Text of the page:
Once the code frame has been generated by the code frame module 240 (also referred to as code framing module 240), online content having a relatively low CRS, which is similar to the type of content used to generate the code frame, may be applied to the content to increase the CRS for the content.

In some instances, a semiotic analysis may be performed on the online content with the low CRS to determine the narrative, theme, and underlying message categories for the online content. If the code frame module 240 can determine discrepancies between the code frame and the categories of the online content, the code frame module 240 may identify what categories need improvement. In other instances, marketers may utilize the code frame as a guideline for correcting defective content (e.g., content that is not being shared adequately). According to some embodiments, the code frame may be used by marketers to generate online content from scratch. Thus, the code frame may be used as a template to create content that is highly likely to be shared.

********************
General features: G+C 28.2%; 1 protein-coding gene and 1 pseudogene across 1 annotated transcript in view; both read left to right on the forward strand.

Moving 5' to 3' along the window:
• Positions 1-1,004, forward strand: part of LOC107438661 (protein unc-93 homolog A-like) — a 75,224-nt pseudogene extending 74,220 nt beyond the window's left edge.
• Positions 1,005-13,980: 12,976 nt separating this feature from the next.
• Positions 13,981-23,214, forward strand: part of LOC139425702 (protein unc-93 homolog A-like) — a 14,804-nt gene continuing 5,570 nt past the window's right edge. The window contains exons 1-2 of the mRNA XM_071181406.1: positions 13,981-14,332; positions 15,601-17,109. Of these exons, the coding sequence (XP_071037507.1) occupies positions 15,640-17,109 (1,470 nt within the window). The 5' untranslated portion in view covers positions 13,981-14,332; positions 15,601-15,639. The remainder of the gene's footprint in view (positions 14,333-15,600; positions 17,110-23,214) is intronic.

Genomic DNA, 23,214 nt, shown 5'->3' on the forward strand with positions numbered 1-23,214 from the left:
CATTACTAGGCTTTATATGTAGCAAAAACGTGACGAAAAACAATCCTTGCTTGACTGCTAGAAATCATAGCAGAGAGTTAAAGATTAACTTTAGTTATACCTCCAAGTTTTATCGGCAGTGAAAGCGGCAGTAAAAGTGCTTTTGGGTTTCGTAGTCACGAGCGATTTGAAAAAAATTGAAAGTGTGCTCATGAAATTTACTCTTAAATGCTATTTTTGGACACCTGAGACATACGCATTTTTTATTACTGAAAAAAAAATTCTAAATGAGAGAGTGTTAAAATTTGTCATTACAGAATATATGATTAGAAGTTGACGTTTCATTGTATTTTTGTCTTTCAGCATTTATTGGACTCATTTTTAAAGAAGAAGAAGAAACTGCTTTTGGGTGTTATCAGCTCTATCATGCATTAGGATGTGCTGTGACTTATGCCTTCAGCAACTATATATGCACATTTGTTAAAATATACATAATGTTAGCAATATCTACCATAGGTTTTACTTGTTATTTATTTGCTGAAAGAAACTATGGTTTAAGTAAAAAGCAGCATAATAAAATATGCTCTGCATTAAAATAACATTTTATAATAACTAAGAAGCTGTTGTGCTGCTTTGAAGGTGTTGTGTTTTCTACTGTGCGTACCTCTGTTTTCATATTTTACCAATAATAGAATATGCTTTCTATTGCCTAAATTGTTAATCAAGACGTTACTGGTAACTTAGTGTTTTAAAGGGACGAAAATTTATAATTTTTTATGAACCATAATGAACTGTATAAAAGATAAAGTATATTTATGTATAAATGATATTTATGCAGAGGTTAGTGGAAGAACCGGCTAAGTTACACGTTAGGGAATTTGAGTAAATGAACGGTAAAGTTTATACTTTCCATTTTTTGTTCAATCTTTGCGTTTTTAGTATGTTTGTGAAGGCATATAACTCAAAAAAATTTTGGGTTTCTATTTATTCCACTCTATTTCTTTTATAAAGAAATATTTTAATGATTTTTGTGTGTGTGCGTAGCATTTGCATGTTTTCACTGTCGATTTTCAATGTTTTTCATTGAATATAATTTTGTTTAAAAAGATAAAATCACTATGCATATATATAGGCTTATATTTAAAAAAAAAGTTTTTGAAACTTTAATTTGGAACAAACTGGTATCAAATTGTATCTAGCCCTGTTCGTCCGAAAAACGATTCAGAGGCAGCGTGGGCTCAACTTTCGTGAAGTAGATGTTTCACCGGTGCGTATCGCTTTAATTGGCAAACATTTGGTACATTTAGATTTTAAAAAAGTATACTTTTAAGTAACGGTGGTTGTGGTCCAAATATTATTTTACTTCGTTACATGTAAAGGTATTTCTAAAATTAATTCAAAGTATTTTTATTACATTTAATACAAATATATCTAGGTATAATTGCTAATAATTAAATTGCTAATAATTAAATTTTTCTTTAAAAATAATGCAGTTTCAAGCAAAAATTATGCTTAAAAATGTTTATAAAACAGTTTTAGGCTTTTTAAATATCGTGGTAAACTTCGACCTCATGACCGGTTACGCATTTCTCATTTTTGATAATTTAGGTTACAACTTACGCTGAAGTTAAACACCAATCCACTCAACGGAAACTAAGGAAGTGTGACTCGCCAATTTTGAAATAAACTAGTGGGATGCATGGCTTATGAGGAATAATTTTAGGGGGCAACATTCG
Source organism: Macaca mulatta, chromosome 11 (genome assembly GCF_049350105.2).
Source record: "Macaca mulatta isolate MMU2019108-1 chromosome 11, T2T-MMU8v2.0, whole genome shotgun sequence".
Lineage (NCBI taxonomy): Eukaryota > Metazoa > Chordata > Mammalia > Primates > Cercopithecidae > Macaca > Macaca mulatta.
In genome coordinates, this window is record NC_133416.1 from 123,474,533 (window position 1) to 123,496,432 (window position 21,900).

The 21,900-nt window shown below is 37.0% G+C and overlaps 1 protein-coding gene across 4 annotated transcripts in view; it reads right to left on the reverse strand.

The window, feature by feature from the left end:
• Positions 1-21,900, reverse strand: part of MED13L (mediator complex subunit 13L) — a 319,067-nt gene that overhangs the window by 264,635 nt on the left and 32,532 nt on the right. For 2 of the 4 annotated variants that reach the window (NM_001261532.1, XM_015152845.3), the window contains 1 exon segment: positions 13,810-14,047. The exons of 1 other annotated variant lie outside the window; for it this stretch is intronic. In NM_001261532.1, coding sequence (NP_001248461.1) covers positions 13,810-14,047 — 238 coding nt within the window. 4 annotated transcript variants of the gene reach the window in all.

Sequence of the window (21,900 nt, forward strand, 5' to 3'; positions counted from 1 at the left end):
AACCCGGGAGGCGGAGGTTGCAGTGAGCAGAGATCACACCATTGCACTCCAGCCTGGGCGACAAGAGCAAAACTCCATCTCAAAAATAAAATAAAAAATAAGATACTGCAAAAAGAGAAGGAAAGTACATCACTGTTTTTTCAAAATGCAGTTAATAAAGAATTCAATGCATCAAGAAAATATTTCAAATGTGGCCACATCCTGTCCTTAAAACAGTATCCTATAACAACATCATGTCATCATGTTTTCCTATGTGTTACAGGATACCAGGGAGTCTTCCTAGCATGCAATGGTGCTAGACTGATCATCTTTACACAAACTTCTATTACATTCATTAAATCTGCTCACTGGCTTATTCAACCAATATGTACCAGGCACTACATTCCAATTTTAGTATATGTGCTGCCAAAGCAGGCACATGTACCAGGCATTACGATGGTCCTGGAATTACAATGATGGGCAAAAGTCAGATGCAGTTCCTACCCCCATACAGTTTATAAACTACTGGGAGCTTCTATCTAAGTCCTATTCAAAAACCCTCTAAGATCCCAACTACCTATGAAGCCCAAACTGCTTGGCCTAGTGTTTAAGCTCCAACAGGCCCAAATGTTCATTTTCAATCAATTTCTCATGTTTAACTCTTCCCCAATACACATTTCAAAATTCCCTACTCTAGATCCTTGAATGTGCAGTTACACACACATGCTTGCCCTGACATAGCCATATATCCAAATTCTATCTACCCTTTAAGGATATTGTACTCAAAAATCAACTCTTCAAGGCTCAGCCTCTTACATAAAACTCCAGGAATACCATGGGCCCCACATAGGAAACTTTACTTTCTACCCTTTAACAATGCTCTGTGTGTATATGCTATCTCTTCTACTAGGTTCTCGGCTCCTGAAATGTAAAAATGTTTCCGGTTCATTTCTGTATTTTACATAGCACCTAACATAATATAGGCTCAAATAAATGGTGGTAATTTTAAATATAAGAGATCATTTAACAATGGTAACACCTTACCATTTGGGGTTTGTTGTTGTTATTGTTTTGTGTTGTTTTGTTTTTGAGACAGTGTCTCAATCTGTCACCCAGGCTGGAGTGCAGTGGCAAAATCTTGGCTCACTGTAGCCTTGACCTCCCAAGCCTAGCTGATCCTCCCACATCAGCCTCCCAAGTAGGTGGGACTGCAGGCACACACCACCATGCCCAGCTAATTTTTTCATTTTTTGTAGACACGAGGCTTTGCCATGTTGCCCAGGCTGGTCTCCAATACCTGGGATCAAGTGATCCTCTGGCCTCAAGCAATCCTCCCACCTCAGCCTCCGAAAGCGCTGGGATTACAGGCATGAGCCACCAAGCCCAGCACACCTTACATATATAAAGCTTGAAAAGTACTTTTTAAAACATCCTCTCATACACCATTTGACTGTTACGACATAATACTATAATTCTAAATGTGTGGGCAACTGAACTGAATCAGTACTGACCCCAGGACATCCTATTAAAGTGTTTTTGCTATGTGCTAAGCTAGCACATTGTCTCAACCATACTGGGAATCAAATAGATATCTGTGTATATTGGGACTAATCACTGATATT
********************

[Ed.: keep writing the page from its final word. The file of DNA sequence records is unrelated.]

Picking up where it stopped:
According to various exemplary embodiments, the system 100 may be configured to generate and display customer commitment framework data. Broadly, the customer commitment framework (CCF) empowers organizations to optimize their customer experience with a data-driven approach to decision-making. CCF provides real-time predictive measures and robust insights to strengthen customer commitment around the three exemplary customer journeys, including Shopping, Sharing, and Advocacy. With regard to Shopping, the system 100 may utilize CCF data informs and enables product and service strategy which foster awareness, feed trends, convert shopping into customers, and insure long-term commitment within target markets.